In the summer of 1904, Associate Justice Calvin Luther Brown was about the last person Republican leaders would expect to encourage litigation by Democrats challenging an election law that was the bedrock of their dominance of state government. But that is exactly what happened in September 1904 when he accepted the nomination of the Democrats as their candidate for the Minnesota Supreme Court seven weeks after he had accepted the Republican nomination for that office. Standing in his way--a hurdle he was well aware of--was an anti-fusion law, first passed by the Minnesota legislature in 1901, and re-enacted in 1903:
"And in no case shall the candidate of any political party be entitled to be designated upon the official ballot as the candidate of more than one political party, and shall be designated upon the official party ballot in accordance with the certificate of nomination first filed with the proper officers."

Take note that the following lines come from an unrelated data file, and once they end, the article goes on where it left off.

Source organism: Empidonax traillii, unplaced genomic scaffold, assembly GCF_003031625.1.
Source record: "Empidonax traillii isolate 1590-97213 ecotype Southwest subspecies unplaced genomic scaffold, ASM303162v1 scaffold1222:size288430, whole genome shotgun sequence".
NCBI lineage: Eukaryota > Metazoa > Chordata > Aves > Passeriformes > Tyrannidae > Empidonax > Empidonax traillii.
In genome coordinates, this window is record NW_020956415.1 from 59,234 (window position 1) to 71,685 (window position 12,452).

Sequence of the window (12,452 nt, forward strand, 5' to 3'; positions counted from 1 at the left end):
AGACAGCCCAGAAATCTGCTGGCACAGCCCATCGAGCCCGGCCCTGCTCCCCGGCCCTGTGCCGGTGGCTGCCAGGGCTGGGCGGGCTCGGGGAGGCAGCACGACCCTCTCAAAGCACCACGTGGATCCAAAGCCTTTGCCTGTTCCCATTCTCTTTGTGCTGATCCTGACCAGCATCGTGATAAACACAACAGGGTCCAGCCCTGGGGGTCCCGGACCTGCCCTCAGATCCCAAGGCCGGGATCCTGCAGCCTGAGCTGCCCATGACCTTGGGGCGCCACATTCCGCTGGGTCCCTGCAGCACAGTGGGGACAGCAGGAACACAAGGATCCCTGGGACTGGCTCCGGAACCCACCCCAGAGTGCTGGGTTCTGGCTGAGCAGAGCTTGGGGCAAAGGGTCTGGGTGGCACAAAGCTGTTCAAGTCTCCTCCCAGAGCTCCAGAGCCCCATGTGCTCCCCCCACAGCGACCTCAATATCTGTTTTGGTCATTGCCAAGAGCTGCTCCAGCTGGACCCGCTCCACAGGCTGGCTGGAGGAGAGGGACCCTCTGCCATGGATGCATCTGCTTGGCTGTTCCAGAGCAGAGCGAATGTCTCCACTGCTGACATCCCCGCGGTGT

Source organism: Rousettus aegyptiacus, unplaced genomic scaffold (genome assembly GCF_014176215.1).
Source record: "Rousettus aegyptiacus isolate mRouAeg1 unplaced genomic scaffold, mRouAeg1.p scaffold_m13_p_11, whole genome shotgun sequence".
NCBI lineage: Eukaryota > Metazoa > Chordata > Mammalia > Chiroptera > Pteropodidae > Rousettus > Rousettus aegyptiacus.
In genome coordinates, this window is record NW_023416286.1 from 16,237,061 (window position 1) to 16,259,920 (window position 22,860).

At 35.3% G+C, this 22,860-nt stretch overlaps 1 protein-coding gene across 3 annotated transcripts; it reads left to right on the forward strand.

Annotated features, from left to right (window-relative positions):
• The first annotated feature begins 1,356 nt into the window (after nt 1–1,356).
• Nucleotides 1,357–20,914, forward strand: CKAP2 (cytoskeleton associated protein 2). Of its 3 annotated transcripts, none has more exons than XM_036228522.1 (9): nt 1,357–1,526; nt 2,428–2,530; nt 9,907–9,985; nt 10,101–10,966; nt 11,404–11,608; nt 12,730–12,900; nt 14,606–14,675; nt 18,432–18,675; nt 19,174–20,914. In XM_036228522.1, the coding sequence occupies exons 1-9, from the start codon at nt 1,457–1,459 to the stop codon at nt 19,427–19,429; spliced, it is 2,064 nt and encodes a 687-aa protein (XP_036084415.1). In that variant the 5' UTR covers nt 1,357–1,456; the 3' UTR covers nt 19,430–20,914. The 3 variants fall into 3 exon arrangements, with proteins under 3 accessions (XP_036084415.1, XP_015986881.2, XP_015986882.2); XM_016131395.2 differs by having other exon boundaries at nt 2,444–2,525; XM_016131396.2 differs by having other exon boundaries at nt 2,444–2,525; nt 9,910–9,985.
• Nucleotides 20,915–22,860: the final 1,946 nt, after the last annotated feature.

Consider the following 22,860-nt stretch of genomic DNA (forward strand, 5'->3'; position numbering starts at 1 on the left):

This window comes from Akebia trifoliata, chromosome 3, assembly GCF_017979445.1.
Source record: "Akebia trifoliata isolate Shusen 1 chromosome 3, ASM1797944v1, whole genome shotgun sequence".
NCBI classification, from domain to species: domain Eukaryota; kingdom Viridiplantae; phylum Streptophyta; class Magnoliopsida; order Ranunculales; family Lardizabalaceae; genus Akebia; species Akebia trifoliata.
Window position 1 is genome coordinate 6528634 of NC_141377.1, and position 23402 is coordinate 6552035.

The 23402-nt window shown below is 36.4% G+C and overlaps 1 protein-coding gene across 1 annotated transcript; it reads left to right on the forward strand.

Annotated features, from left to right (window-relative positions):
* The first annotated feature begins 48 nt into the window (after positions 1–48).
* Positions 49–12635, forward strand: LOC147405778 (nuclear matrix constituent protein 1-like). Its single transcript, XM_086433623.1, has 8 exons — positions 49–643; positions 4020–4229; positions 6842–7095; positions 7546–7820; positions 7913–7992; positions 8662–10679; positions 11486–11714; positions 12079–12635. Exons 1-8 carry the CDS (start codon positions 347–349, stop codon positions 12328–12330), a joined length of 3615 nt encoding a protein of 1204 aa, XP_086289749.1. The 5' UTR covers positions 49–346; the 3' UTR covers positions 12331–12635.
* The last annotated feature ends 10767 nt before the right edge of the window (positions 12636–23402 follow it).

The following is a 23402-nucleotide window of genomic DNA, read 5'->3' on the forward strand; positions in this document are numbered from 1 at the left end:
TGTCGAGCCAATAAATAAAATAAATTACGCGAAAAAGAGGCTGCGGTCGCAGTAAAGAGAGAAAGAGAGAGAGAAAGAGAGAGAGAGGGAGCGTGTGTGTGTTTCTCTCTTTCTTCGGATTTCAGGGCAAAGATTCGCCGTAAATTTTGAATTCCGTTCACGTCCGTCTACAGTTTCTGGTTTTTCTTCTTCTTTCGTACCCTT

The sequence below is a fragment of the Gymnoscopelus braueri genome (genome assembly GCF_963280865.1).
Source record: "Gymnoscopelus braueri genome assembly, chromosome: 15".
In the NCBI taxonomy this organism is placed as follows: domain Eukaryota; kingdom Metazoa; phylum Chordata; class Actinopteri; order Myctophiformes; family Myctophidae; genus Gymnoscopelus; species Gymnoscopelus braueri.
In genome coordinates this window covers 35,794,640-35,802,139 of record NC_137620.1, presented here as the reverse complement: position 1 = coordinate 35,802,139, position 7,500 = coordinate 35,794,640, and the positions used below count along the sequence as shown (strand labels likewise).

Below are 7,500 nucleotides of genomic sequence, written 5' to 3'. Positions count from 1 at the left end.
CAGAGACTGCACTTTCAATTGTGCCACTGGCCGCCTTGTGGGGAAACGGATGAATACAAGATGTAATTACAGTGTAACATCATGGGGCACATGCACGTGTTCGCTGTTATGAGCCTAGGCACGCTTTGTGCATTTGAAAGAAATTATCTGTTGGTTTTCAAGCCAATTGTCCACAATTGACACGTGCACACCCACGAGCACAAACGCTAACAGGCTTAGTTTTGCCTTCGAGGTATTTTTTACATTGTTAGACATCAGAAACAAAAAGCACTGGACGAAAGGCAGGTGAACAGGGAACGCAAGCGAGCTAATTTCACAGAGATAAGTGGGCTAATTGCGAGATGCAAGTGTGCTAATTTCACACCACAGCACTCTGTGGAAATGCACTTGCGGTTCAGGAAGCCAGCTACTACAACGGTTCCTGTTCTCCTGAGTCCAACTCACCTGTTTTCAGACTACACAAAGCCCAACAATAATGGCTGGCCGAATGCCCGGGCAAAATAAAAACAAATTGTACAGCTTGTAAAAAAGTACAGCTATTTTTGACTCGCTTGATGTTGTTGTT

On September 30, Frank A. Day, the Chairman of the Democratic State Central Committee, lodged a mandamus action in the Minnesota Supreme Court attacking the constitutionality of the anti-fusion law and for an order that the Secretary of State, a Republican, list Brown as the candidate of both parties on the official ballot. The case was expedited. Pursuant to an order of Chief Justice Charles M. Start, the Supreme Court heard oral arguments on October 5 (there was not time for the parties to file briefs) and two days later, issued a per curium order to the Secretary of State to redesign the official ballot to list Calvin Brown as the "Republican-Democrat" candidate. On December 30, 1904, at year's end, the Court issued opinions explaining the reasoning of this earlier order. To the surprise of many, it was divided.
This article tells the story of In re Day, 93 Minn. 178 (1904). It relies heavily on contemporary newspaper accounts of the controversy, and a much-cited history of anti-fusion laws enacted in the 1890s and early 1900s by Professor Peter H. Argersinger, published in 1980.
The decision of the United States Supreme Court upholding Minnesota's anti-fusion laws in Timmons v. Twin Cities Area New Party, 520 U. S. 351 (1997), completes this article.